In sentiments to Americans, when he was alive, my grandfather, a witness to and active citizen in Vietnamese resistance against both the French and American invasion, stressed how many Vietnamese during and more so, after the war understood that it was the then American government and not the American people that their generation was fighting. While Vietnamese people may hold resentment towards the war, and what it took away and left behind in its course of destruction, I believe I speak for many when I say, we don’t hold a grudge towards the US as a nation and certainly not as a people. Let me take half a step back on my word to also note that there is no divide between black and white here, we must understand that even though it was a war between Vietnamese and Americans, there were Vietnamese on the side of Americans and Americans supporting the cause of the Vietnamese.  That grey area alone offers space for many questions and analysis into how the war was perceived then and even now. The opinion provided here is therefore, my general prospective on Vietnam today.

There are the Americans who fought endlessly against the American war in Vietnam, actively so in the series of protests iconic of the 1960s. There are then are untold stories of American youths who came to Vietnam to volunteer and even American veterans who only realized the war’s lack of purpose when their fingers hovered over the trigger on the battlefront. Vietnamese people receive their stories and sentiments with an open mind and hospitality.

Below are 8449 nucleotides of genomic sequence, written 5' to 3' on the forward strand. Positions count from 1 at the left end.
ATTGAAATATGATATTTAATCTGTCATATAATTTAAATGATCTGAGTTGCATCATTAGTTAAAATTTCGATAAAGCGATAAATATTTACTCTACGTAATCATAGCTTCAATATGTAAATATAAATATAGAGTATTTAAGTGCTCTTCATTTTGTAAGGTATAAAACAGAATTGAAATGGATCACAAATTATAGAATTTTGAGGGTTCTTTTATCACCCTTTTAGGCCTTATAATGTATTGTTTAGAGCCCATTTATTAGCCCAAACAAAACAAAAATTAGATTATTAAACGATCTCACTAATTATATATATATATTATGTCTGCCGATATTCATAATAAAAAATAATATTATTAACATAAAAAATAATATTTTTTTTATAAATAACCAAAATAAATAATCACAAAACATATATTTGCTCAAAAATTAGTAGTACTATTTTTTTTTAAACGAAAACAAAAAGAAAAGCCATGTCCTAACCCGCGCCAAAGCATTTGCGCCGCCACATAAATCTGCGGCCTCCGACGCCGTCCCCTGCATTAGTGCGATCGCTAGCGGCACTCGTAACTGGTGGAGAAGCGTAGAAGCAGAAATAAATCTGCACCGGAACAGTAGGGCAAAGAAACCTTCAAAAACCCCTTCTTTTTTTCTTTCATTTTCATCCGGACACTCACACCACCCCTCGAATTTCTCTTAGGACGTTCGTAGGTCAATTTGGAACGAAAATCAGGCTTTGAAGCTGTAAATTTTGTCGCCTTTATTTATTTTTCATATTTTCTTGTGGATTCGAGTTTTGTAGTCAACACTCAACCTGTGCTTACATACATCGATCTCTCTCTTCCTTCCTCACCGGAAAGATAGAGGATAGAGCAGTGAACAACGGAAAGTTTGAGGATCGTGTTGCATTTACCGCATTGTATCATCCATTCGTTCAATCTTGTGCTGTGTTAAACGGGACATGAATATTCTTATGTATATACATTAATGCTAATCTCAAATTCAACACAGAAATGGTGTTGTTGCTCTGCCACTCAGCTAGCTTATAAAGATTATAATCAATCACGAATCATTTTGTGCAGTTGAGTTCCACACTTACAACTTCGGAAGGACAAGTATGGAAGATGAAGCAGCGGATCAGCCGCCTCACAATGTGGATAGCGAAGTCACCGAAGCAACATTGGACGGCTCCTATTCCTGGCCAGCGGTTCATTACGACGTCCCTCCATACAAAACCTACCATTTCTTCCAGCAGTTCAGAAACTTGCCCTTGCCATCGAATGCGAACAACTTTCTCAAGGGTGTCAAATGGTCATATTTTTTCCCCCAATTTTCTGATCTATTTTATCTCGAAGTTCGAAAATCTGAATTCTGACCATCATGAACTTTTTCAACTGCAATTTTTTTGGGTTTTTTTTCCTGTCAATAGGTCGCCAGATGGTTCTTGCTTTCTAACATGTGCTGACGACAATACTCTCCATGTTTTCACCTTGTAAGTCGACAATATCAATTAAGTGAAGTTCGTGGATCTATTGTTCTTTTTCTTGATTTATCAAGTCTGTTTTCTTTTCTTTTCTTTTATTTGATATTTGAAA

I won’t go into how the economic growth has affected Vietnam, the perks and downsides are 100 posts in themselves, but it has certainly changed the face of Vietnam – a nation constantly struggling to balance the concept of communism, which had pulled it through the war, with its aspirations now to compete with its capitalist counterparts in becoming an economically-thriving country. You could say, Vietnamese society like any other modern society has a range of multi-faceted issues to face with, everything ranging from rising petrol prices, to motorbike congestion, to support to the shrinking rurality, to your everyday tabloid story about celebrities showing too much skin. It has so much to look forward to and so much to deal with rather than hold itself in a standstill to lament the war. This is not to say it should neglect working upon resolving the aforementioned consequences of war.

The S-shaped nation is also a beautiful one, a melting pot of cultures with its 53 ethnic groups and call me biased, but it has one of the best cuisines in the world.  Vietnam is imbued with history and culture. It stands at a crossroad between the old and new, the oriental and occidental, tradition and innovation, it aspires to grow, it struggles to face with daily national and regional challenges, it is in its own right, a country, NOT a war.

PS: this was from a short exercise this afternoon in class – very much not well analysed, sorry 😦

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6 thoughts on “[Vietnam] A country – NOT a war